We continue to work in isotropic coordinates, for which the transition between physical and Einstein metrics is simplest: as seen earlier, in view of the the normalization condition (13), the transformation (2) is equivalent to

(38)

The Einstein metric again takes the form (14), and the physical metric will have similar form, namely

(39)

with the following relation among , , and :

(40)
(41)

Now, the cosmological value of should be nonzero in our evolving universe: . Thus the requirement that the Einstein metric be asymptotically Minkowski (both and vanish as ), needed to maintain consistency with previous work Bekenstein (2004), introduces a factor in the physical metric coefficients,

(42)
(43)

This is equivalent to a rescaling of the coordinates which depends on cosmological epoch, and will have to be taken into account when considering physical quantities in the framework of TeVeS.

The energy-momentum tensor no longer vanishes; it is given by

(44)

with , the electromagnetic field tensor (not its dual), obtained by solving Maxwell’s equations in vacuum written wholly with the metric , namely,

(45)

In the isotropic metric Eq. (39), and with the assumption of spherical symmetry and absence of magnetic monopoles, the only nonvanishing component of the electromagnetic field tensor is

(46)

The constant of integration will be shown in Sec. IV to coincide with the physical electric charge of the black hole.

Since we assumed the vector field to point in the time direction, then as in the vacuum case, the normalization condition (13) determines its functional dependence:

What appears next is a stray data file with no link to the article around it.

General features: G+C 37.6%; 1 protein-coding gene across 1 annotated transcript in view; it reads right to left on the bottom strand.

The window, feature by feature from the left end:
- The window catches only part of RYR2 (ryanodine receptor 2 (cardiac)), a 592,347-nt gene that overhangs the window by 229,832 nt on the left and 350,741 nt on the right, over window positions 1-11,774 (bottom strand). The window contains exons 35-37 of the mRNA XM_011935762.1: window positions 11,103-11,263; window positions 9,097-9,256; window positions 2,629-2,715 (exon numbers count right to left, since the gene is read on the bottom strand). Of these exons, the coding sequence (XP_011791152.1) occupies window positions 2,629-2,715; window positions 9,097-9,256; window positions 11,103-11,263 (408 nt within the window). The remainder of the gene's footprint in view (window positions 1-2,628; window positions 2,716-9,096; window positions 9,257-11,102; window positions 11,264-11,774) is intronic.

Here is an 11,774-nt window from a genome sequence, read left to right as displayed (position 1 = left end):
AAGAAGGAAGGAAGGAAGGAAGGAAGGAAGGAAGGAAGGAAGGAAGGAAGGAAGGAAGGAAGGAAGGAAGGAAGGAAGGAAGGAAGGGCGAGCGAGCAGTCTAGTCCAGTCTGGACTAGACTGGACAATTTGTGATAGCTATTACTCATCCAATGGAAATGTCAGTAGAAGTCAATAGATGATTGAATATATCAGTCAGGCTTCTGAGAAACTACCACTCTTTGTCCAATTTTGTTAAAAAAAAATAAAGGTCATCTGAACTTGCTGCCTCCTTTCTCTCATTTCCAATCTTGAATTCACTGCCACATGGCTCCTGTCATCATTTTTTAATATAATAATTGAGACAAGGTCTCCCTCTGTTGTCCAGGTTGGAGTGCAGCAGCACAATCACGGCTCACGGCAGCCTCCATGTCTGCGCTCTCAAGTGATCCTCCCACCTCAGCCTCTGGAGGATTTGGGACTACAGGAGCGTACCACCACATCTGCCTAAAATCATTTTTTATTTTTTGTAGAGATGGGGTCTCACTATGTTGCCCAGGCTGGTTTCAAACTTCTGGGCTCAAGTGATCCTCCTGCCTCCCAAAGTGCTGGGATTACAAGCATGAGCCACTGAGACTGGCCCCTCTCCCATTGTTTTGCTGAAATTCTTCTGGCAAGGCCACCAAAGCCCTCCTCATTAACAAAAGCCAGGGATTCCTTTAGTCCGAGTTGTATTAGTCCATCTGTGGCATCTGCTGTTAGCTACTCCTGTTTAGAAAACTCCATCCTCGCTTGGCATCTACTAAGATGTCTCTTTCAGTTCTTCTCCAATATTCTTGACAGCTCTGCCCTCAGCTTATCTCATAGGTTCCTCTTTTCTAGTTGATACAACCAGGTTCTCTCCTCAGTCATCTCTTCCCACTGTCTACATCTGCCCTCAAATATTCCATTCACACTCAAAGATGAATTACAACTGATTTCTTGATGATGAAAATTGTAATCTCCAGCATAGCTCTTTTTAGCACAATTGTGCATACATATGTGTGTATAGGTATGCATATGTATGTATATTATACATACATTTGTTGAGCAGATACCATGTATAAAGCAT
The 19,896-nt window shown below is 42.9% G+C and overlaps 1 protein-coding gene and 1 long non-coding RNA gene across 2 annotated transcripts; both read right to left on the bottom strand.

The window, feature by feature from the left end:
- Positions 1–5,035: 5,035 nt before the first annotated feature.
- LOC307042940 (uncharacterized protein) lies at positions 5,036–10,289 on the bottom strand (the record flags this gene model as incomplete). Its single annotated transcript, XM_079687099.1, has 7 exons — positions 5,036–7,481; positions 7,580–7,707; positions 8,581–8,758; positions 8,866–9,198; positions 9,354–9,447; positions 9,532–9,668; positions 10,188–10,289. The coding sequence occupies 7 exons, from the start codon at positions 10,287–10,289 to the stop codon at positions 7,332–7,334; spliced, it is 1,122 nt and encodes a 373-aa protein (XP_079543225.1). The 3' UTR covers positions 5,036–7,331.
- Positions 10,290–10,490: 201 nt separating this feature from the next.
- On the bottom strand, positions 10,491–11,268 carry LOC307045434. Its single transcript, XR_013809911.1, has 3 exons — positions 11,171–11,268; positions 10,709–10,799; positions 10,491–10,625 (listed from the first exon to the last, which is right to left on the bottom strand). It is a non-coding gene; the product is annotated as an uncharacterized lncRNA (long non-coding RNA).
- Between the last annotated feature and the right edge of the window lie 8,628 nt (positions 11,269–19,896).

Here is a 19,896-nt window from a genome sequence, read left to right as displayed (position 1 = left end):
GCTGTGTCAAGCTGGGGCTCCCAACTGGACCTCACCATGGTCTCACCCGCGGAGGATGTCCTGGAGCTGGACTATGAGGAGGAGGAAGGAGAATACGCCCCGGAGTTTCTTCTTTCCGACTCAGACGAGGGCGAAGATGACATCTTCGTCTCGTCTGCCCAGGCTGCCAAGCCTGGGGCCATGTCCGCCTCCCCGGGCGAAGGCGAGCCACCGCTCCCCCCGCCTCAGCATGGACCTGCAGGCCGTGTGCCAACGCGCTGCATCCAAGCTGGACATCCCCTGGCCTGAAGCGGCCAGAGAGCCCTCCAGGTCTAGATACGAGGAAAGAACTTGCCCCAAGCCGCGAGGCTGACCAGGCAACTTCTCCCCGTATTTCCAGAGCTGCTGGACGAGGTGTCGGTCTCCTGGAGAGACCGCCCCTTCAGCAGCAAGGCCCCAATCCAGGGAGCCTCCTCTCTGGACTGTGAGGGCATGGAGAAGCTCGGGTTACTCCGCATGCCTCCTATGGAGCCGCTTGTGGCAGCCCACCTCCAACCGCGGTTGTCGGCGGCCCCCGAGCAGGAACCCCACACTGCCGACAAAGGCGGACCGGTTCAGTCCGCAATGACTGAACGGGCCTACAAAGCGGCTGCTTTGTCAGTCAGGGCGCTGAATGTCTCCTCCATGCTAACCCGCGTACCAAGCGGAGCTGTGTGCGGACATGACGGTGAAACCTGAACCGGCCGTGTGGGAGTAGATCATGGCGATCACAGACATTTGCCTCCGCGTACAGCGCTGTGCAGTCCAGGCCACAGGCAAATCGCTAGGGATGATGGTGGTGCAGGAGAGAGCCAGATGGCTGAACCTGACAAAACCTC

(47)

It follows that the spatial components of the vector equation (12) are identically satisfied, while its temporal component serves to determine the Lagrange multiplier to be substituted in the Einstein equations:

(48)

We now turn to the Einstein equations (7), and the scalar equation (II). Upon substitution of the Lagrange multiplier (48) and the electromagnetic field tensor (46), the and equations become, respectively,

(49)
(50)
(51)

The scalar equation is

(52)

These are four equations for three unknowns , and , so one of the equations is actually redundant. We shall use two combinations of the three Einstein equations plus the scalar equation.

By adding the and equations, we again obtain as in the vacuum case Eq. (22). This time we write the solution

(53)

Here one integration constant has been set so as to have an asymptotically flat spacetime, namely, when . The other constant, , will be set by the boundary conditions on the horizon.